SYDNEY, NSW, Australia - China's main stock markets opened up on Friday for the first time in a week due to a national holiday.
The benchmark Shanghai Composite was only modestly higher, contending with a recent global rally, but offset by a sell-off of property developers in the shadow of the China Evergrande dilemma, and regulatory reform which has hampered a number of leading sectors and companies in recent months.
"The debate on China is shifting a bit away from being very negative. People are asking 'Is there a way beyond the regulatory uncertainty? How much of this is reflected in prices?'," asked Herald van der Linde, Asia Pacific head of equity strategy at HSBC.
"We're neutral, we tell people not to be too negative because valuations are low," Van der Linde told Reuters news agency Friday.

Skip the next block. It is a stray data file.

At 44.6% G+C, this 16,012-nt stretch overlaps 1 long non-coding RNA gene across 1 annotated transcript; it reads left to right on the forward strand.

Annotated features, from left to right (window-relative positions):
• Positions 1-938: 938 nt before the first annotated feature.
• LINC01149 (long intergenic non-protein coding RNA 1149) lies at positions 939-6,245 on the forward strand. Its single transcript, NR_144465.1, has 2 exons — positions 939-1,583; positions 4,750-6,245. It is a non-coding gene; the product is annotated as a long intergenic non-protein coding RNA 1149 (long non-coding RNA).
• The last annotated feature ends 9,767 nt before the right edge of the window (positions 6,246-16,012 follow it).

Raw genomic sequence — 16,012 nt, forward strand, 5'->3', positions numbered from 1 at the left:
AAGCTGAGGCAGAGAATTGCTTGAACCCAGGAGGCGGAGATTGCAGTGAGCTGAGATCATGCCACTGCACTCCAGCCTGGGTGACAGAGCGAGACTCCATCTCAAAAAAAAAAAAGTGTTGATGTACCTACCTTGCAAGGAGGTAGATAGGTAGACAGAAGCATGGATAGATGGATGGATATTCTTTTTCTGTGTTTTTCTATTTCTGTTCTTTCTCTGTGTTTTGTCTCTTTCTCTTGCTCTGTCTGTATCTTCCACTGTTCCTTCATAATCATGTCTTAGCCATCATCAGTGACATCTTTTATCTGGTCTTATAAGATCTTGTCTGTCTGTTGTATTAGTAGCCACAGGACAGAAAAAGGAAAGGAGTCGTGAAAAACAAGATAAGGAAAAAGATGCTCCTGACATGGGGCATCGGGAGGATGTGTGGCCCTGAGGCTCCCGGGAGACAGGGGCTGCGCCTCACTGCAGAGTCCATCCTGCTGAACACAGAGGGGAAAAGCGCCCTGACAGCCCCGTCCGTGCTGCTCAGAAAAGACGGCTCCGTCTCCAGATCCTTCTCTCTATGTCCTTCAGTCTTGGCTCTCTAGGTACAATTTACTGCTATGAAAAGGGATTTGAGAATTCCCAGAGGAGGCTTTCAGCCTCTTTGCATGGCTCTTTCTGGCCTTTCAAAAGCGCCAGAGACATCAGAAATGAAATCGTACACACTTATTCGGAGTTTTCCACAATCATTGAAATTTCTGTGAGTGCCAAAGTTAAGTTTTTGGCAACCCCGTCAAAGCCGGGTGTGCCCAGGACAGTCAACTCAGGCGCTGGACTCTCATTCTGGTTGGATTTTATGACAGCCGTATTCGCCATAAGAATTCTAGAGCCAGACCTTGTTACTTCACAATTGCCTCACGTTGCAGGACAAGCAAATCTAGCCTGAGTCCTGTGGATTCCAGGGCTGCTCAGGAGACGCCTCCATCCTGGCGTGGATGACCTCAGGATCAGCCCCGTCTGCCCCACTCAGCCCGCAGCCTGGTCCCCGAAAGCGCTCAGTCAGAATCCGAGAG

In Tokyo, the Nikkei 225 rose 370.73 points or 1.34 percent to 28,048.94.
The Australian All Ordinaries advanced 66.10 points or 0.88 percent to 7,617.30.
China's Shanghai Composite was up 24.00 points or 0.67 percent at 3,592.17.
The Hang Seng in Hong Kong closed 136.12 points or 0.55 percent higher at 24,837.85.
On foreign exchange markets, the U.D. dollar nudged higher. The euro softened to 1.1549 around the Sydney close Friday. The British pound was little changed at 1.3606. The Japanese yen slipped to 111.91. The Swiss franc eased to 0.9298.
The Canadian dollar was a tad weaker at 1.2550. The Australian dollar dipped to 0.7300. The New Zealand dollar softened to 0.6930.
Overnight on Wall Street, the Nasdaq Composite led the charge in the U.S., rising 152.10 points or 1.05 percent to 14,654.02.
The Dow Jones rallied 337.95 points or 0.93 percent to 34,754.94.
The Standard and Poor's 500 added 36.21 points or 0.83 percent to 4,399.76.